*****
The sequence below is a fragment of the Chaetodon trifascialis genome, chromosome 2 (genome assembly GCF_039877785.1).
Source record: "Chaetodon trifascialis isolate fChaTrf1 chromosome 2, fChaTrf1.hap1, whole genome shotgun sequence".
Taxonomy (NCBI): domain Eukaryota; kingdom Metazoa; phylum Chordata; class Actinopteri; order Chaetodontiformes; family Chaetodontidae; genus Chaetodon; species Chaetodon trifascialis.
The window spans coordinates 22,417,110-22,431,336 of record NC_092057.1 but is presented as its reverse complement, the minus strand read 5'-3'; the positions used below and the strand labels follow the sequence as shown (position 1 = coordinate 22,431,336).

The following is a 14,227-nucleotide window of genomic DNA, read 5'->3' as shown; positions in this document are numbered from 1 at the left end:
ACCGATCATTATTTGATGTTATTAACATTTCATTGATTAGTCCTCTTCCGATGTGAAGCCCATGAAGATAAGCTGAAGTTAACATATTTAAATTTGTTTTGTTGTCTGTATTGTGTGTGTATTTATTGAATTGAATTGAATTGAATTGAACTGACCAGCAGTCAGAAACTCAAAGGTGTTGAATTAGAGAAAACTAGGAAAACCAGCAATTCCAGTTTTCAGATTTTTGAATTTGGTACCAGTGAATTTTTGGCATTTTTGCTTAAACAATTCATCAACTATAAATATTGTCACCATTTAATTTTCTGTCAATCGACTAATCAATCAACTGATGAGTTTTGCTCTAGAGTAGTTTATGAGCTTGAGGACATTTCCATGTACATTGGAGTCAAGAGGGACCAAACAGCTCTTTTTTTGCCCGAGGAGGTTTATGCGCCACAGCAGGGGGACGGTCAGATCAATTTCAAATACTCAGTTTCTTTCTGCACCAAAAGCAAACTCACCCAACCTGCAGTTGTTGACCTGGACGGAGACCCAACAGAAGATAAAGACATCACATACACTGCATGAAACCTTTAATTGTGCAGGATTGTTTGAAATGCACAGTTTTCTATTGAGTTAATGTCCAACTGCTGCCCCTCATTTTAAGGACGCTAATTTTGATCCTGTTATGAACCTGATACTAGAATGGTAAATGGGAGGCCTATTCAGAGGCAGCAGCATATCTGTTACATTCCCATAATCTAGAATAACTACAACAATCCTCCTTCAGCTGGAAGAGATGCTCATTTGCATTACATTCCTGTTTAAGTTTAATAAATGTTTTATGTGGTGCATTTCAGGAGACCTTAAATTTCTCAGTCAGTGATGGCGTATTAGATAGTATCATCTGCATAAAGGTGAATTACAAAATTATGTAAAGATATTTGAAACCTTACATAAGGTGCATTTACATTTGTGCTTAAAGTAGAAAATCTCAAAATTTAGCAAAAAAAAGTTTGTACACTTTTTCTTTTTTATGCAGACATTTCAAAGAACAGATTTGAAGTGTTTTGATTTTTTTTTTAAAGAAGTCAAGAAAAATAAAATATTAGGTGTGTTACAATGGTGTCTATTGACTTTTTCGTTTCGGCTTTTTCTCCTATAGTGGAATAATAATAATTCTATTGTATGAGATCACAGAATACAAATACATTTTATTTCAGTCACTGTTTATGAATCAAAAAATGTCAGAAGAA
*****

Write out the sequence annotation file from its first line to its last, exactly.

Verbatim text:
The sequence below is a fragment of the Chaetodon trifascialis genome, chromosome 2 (genome assembly GCF_039877785.1).
Source record: "Chaetodon trifascialis isolate fChaTrf1 chromosome 2, fChaTrf1.hap1, whole genome shotgun sequence".
Taxonomy (NCBI): domain Eukaryota; kingdom Metazoa; phylum Chordata; class Actinopteri; order Chaetodontiformes; family Chaetodontidae; genus Chaetodon; species Chaetodon trifascialis.
The window spans coordinates 22,417,110-22,431,336 of record NC_092057.1 but is presented as its reverse complement, the minus strand read 5'-3'; the positions used below and the strand labels follow the sequence as shown (position 1 = coordinate 22,431,336).

The following is a 14,227-nucleotide window of genomic DNA, read 5'->3' as shown; positions in this document are numbered from 1 at the left end:
ACCGATCATTATTTGATGTTATTAACATTTCATTGATTAGTCCTCTTCCGATGTGAAGCCCATGAAGATAAGCTGAAGTTAACATATTTAAATTTGTTTTGTTGTCTGTATTGTGTGTGTATTTATTGAATTGAATTGAATTGAATTGAACTGACCAGCAGTCAGAAACTCAAAGGTGTTGAATTAGAGAAAACTAGGAAAACCAGCAATTCCAGTTTTCAGATTTTTGAATTTGGTACCAGTGAATTTTTGGCATTTTTGCTTAAACAATTCATCAACTATAAATATTGTCACCATTTAATTTTCTGTCAATCGACTAATCAATCAACTGATGAGTTTTGCTCTAGAGTAGTTTATGAGCTTGAGGACATTTCCATGTACATTGGAGTCAAGAGGGACCAAACAGCTCTTTTTTTGCCCGAGGAGGTTTATGCGCCACAGCAGGGGGACGGTCAGATCAATTTCAAATACTCAGTTTCTTTCTGCACCAAAAGCAAACTCACCCAACCTGCAGTTGTTGACCTGGACGGAGACCCAACAGAAGATAAAGACATCACATACACTGCATGAAACCTTTAATTGTGCAGGATTGTTTGAAATGCACAGTTTTCTATTGAGTTAATGTCCAACTGCTGCCCCTCATTTTAAGGACGCTAATTTTGATCCTGTTATGAACCTGATACTAGAATGGTAAATGGGAGGCCTATTCAGAGGCAGCAGCATATCTGTTACATTCCCATAATCTAGAATAACTACAACAATCCTCCTTCAGCTGGAAGAGATGCTCATTTGCATTACATTCCTGTTTAAGTTTAATAAATGTTTTATGTGGTGCATTTCAGGAGACCTTAAATTTCTCAGTCAGTGATGGCGTATTAGATAGTATCATCTGCATAAAGGTGAATTACAAAATTATGTAAAGATATTTGAAACCTTACATAAGGTGCATTTACATTTGTGCTTAAAGTAGAAAATCTCAAAATTTAGCAAAAAAAAGTTTGTACACTTTTTCTTTTTTATGCAGACATTTCAAAGAACAGATTTGAAGTGTTTTGATTTTTTTTTTAAAGAAGTCAAGAAAAATAAAATATTAGGTGTGTTACAATGGTGTCTATTGACTTTTTCGTTTCGGCTTTTTCTCCTATAGTGGAATAATAATAATTCTATTGTATGAGATCACAGAATACAAATACATTTTATTTCAGTCACTGTTTATGAATCAAAAAATGTCAGAAGAA